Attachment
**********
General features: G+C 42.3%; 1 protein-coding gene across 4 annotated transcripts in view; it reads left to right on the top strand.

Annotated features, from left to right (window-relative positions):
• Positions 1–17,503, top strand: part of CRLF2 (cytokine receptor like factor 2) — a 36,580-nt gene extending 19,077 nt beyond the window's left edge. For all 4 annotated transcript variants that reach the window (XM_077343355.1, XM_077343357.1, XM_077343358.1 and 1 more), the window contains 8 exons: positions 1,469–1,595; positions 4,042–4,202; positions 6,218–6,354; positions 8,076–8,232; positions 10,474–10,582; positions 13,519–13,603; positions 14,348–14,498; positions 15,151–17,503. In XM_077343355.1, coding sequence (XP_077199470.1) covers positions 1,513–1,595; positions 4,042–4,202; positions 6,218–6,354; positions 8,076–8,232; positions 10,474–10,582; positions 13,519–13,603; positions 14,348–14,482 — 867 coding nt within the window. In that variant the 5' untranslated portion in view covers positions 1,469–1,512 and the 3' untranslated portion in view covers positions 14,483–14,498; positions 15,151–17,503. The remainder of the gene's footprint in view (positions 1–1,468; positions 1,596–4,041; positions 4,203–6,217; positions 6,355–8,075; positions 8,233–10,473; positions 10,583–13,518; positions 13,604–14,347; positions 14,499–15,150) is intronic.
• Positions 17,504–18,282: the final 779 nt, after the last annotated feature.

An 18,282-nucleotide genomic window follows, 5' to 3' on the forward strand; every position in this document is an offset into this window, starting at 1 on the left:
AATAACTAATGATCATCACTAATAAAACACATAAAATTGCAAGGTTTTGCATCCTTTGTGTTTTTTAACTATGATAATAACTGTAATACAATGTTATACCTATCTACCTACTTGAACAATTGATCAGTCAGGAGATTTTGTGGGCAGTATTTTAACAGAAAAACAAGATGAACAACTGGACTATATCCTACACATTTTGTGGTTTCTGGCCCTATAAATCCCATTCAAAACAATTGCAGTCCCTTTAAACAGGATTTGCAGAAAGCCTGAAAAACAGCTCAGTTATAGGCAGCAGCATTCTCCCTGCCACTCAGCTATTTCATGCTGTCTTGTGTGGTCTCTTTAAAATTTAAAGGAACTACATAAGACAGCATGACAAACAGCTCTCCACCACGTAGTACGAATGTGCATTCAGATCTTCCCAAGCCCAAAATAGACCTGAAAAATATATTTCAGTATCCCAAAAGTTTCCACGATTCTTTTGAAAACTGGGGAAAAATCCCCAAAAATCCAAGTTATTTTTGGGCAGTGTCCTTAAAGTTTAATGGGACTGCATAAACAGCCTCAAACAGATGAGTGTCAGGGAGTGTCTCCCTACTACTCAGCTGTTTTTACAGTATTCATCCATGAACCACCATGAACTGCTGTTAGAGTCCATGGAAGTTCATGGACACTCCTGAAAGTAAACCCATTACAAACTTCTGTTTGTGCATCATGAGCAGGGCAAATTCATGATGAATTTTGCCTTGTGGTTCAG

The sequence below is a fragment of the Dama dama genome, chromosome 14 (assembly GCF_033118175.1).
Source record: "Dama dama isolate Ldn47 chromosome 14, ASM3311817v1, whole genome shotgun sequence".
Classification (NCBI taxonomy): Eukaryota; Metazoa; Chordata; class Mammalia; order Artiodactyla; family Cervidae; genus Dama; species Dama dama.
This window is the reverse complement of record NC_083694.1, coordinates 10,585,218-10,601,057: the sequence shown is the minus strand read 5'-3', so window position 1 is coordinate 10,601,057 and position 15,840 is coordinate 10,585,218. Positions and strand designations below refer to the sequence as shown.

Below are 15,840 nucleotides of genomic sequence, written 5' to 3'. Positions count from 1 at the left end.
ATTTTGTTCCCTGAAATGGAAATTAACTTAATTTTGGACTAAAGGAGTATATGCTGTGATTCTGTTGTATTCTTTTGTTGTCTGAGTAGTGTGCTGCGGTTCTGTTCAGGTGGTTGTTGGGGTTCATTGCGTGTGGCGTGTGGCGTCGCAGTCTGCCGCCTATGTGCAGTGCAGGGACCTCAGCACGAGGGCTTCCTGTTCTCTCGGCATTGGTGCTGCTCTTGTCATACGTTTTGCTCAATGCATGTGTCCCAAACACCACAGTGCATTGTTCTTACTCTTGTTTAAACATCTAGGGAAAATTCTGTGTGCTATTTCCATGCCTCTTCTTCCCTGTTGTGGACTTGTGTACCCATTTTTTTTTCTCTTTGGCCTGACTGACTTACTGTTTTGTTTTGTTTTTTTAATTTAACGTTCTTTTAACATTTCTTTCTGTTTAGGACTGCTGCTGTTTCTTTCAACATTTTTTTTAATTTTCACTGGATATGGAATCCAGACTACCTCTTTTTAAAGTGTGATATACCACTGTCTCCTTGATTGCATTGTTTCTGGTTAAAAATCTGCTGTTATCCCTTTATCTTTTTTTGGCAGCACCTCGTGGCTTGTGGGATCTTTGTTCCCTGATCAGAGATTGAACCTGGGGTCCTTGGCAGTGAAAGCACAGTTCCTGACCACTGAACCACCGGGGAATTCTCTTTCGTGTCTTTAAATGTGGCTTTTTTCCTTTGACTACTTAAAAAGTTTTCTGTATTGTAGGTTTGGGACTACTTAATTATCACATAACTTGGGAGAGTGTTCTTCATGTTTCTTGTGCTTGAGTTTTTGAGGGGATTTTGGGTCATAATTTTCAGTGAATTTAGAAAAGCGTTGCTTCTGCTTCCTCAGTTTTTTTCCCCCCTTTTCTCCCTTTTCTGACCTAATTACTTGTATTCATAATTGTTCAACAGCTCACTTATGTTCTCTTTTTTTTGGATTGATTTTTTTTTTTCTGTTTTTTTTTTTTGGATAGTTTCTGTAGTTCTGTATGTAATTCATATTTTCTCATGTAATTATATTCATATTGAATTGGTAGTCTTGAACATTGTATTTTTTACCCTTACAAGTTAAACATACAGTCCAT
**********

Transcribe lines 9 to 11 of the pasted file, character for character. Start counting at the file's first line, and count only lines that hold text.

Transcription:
Classification (NCBI taxonomy): Eukaryota; Metazoa; Chordata; class Mammalia; order Artiodactyla; family Cervidae; genus Dama; species Dama dama.
This window is the reverse complement of record NC_083694.1, coordinates 10,585,218-10,601,057: the sequence shown is the minus strand read 5'-3', so window position 1 is coordinate 10,601,057 and position 15,840 is coordinate 10,585,218. Positions and strand designations below refer to the sequence as shown.

Below are 15,840 nucleotides of genomic sequence, written 5' to 3'. Positions count from 1 at the left end.